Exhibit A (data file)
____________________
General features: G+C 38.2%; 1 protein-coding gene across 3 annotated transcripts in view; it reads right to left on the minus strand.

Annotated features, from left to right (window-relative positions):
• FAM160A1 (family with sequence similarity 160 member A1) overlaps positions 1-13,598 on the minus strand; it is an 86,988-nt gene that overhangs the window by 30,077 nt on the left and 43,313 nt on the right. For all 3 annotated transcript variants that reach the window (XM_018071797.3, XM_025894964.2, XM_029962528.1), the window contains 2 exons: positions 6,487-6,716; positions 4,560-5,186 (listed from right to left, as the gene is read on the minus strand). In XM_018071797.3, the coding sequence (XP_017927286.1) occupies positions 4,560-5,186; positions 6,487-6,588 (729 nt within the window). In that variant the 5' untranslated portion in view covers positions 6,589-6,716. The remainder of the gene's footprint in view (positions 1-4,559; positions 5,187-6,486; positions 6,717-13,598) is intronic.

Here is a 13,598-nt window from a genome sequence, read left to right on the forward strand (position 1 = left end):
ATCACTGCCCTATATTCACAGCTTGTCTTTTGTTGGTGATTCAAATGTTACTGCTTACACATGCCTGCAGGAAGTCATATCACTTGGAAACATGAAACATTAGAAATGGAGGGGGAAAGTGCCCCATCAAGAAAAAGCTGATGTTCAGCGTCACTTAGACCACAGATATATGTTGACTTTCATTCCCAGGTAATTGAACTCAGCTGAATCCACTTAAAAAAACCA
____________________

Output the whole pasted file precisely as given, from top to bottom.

General features: G+C 38.2%; 1 protein-coding gene across 3 annotated transcripts in view; it reads right to left on the minus strand.

Annotated features, from left to right (window-relative positions):
• FAM160A1 (family with sequence similarity 160 member A1) overlaps positions 1-13,598 on the minus strand; it is an 86,988-nt gene that overhangs the window by 30,077 nt on the left and 43,313 nt on the right. For all 3 annotated transcript variants that reach the window (XM_018071797.3, XM_025894964.2, XM_029962528.1), the window contains 2 exons: positions 6,487-6,716; positions 4,560-5,186 (listed from right to left, as the gene is read on the minus strand). In XM_018071797.3, the coding sequence (XP_017927286.1) occupies positions 4,560-5,186; positions 6,487-6,588 (729 nt within the window). In that variant the 5' untranslated portion in view covers positions 6,589-6,716. The remainder of the gene's footprint in view (positions 1-4,559; positions 5,187-6,486; positions 6,717-13,598) is intronic.

Here is a 13,598-nt window from a genome sequence, read left to right on the forward strand (position 1 = left end):
ATCACTGCCCTATATTCACAGCTTGTCTTTTGTTGGTGATTCAAATGTTACTGCTTACACATGCCTGCAGGAAGTCATATCACTTGGAAACATGAAACATTAGAAATGGAGGGGGAAAGTGCCCCATCAAGAAAAAGCTGATGTTCAGCGTCACTTAGACCACAGATATATGTTGACTTTCATTCCCAGGTAATTGAACTCAGCTGAATCCACTTAAAAAAACCA